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Friday, December 13th, 2019

Asean stocks lower tracking Asian shares, Wall Street

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by August 18, 2017 General

Singapore fell as much as 0.6 per cent, extending losses for a fourth day, as financials and industrials lost ground. — TODAY picSingapore fell as much as 0.6 per cent, extending losses for a fourth day, as financials and industrials lost ground. — TODAY picSINGAPORE, Aug 18 — South-east Asian stock markets fell today, tracking losses in Asia and Wall Street overnight as worries grew over US President Donald Trump’s ability to push through his economic agenda.

Concerns have increased following the exodus of executives from two prominent business councils in protest over Trump’s remarks on white nationalists and as he abandons plans to create an infrastructure advisory council, putting in doubt his economic goals such as tax cuts and infrastructure spending.

Wall Street’s three major indexes slumped between 1.2 per cent and 1.9 per cent, while Asian shares

dropped 0.7 per cent, with sentiment also taking a hit after a van mowed through crowds of tourists in Barcelona yesterday, killing at least 13 people.

In South-east Asia, Philippine shares fell after four straight sessions of gains, hurt by real estate and financials.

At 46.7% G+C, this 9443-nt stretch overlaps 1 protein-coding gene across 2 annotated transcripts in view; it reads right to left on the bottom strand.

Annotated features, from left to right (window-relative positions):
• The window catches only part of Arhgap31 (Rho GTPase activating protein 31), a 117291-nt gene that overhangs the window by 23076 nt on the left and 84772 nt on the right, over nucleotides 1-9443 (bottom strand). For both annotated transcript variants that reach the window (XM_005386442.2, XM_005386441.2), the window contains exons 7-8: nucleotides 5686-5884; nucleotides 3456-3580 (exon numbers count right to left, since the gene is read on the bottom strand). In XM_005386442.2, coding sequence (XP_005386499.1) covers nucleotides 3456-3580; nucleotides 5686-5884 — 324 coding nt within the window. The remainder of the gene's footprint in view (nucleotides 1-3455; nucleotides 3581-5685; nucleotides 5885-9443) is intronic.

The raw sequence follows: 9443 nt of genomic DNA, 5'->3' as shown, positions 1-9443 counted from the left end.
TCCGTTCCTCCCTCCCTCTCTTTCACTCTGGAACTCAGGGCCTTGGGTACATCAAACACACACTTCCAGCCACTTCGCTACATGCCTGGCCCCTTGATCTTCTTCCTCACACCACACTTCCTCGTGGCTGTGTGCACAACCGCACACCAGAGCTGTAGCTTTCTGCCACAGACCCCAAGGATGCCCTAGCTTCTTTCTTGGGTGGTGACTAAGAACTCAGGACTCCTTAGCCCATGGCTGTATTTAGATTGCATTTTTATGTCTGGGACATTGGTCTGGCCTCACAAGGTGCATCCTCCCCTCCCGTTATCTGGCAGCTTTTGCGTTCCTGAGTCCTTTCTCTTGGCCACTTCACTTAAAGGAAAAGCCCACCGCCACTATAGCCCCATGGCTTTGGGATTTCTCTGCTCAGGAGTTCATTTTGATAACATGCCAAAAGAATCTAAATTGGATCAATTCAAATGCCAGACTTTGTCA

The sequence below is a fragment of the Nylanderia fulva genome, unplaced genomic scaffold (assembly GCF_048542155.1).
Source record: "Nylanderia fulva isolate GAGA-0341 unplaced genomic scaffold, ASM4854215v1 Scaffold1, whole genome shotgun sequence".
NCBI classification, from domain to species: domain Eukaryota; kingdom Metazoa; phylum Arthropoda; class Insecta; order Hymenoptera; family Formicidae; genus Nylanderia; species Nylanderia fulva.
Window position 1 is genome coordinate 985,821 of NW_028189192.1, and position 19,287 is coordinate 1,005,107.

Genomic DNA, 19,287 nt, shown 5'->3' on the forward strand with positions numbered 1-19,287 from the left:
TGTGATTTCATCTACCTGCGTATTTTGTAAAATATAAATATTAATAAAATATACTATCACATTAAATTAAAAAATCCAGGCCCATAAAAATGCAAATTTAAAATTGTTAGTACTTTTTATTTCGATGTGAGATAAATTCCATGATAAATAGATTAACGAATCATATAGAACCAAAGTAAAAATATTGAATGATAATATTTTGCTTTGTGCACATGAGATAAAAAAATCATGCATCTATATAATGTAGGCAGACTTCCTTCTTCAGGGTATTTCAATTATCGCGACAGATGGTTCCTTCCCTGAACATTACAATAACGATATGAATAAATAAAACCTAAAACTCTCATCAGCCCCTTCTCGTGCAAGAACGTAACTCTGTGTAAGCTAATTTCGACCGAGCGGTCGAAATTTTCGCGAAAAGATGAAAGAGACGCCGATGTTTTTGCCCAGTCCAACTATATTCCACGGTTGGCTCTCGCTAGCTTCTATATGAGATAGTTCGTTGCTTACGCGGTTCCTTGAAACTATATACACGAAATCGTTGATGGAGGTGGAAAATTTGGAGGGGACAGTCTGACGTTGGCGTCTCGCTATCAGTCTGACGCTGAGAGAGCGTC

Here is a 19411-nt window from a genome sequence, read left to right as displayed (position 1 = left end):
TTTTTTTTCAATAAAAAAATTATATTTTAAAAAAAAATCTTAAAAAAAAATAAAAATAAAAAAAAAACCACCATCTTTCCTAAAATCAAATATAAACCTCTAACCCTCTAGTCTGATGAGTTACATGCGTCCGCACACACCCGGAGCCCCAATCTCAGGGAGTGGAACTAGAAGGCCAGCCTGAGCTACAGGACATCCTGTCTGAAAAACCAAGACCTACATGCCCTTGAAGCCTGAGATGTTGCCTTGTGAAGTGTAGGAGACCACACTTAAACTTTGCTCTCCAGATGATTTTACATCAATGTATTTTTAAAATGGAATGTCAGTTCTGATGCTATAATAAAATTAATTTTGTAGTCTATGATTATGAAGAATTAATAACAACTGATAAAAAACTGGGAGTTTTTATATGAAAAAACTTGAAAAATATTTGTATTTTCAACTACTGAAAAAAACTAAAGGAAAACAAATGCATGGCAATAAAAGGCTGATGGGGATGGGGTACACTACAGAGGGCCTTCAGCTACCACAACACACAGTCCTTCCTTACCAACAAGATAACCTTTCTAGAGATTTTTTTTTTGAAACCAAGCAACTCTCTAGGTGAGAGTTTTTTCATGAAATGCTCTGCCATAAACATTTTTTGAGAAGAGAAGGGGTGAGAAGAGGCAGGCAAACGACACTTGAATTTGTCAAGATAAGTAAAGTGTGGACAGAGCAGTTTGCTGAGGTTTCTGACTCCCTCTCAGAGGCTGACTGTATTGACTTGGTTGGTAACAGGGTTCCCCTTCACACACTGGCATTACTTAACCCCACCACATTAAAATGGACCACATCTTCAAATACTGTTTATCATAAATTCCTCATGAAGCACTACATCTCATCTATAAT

Index heavyweight Ayala Land slipped as much as 1.5 per cent, while conglomerate Ayala Corp lost 2 per cent.

“The markets followed Wall Street…,” said Fio Dejesus, an equity analyst with the Manila-based RCBC Securities. “The catalyst for the Wall Street (fall) is really political and the lack of clarity that stems from Donald Trump’s comments…”

Singapore fell as much as 0.6 per cent, extending losses for a fourth day, as financials and industrials lost ground.

Jardine Matheson Holdings fell 1.9 per cent, while Yangzijiang Shipbuilding Holdings was down 1.6 per cent.

Malaysian stocks edged down, dragged lower by materials and consumer discretionary stocks. Genting Bhd fell 1.2 per cent, while telecom company Axiata Group dropped 0.8 per cent.

Thai stocks fell as much as 0.2 per cent, hurt by industrials, while Indonesia was down marginally. — Reuters

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